The Homesman directed by Tommy Lee Jones

By in Reviews

In this movie, the ideas of brutality and refinement are explored at the same time. Vast spaces lovers, best westerns amateurish and admirative of the wideness of America, this movie is for you. Without taking all together the usual codes and made a déjà-vu kind of movie, but on the contrary, by choosing a new angle, it offers a powerful story with several understanding levels.

Through this story, Tommy Lee Jones makes a tribute to his roots; those pioneers who ran away the oppression to find in return violence and the hardest life conditions on the land of all the foreseeable.

When this survival towards such violence is usually represented with the stoic Clint Eastwood, almost phantasmagoric, as an apparition in the desert looking for revenge, here the movie is much more intimist based on three women’s destiny. Truly authentic, you can feel this omnipresent exhaustion; the weary bodies, the traumatized spirits, and the broken dreams carried by those people who hang on to their auto-preservation will and their holly prayers.

Here are the pros of this movie which make it one of the best of this month:

  • First of all, it lies on the complexity of the characters’ personalities. With a real ambiguity about their true goals starting this initiatory trip in the middle of the desert, you wonder, mistrust and share compassion for those complex characters. Is Mary Bee Cudy (Hilary Swank) the true nun of the West or rather hide her true intentions for a selfish interest? Is Tommy Lee Jones, alias George Briggs, a godless and lawless cowboy or looking desperately for the road of redemption? Indeed, performances, especially from Swank, Jones and the three actresses playing insane are quite excellent and command respect.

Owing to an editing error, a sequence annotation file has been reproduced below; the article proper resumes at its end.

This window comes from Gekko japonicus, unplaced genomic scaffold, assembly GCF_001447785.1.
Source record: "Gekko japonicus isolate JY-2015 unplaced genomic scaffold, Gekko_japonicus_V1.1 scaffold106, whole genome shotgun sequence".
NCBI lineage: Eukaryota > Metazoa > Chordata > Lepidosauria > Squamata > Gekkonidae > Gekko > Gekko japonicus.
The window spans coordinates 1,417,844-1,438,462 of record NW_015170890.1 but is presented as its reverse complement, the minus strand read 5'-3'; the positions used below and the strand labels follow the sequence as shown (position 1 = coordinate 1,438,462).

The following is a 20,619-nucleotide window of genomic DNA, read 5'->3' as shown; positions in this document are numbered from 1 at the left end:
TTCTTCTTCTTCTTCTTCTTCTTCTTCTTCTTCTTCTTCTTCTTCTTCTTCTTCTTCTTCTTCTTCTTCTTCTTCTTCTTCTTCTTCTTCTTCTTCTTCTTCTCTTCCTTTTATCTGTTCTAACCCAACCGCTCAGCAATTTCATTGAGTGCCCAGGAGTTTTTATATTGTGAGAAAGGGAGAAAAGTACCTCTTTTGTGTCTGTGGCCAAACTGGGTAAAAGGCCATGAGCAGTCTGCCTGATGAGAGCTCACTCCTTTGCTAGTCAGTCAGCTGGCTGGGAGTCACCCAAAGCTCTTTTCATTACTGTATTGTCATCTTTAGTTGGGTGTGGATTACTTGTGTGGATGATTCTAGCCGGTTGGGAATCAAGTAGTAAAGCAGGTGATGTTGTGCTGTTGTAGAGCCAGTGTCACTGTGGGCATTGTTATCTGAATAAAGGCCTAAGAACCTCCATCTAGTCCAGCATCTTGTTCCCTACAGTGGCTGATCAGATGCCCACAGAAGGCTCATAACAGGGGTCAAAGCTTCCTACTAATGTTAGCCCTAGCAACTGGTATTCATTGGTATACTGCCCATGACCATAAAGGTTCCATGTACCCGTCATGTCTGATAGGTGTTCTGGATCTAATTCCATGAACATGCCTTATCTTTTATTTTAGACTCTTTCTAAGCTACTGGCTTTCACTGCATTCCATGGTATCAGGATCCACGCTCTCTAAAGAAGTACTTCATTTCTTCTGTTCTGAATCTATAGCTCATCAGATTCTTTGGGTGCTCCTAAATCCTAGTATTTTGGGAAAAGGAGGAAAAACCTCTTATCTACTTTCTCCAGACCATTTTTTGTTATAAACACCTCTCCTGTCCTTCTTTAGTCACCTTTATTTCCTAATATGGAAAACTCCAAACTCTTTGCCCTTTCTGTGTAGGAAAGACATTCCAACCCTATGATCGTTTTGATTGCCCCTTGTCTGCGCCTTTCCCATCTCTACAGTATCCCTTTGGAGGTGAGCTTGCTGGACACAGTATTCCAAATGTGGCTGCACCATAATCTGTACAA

• Then, the photography is very considered. Between the large shots on the wide plateau of the West, the inside-doors witnessing the most rudimentary comfort and the confessions around the camp fire, the light and dark are exploited in order to flatter the actors and help the story. A nice execution which gives a lot of style to a movie of this genre.
  • Finally, the rhythm is orchestrated in an efficient way. For two hours length film, the shots are smoothly linked together integrating the necessary slowness to explore the moments of tenderness without being too mannered or ceaseless, in contrast to the tension scenes remarkably brought up. Context, camera positioning and the soundtrack, are all cleverly used especially for the almost legendary tension scenes. For example, when Tommy Lee Jones deals with some business in the middle of the night with rich and arrogant funders of a hostel, the camera stays focused on his face, like a sequence-shot going towards the rooms and the flames, obliging you to be voyeur and accomplice of his revengeful acts.

Individuality, solidarity, self-destruction, hope, fighting spirit, spirituality and resilience, here are the tracers of this atypical story from the West. And so, never falling into pathos.

As illustrated in the final sequence, no time to pity yourself on this common truth that these men and women from this time have known and encountered: this world is a crude material, up to you to accommodate yourself.

[sixthtype_review post_id=”15855″]

Expert in Badass movies & GOOD blockbusters. Mainstream but not cheap #Oscars


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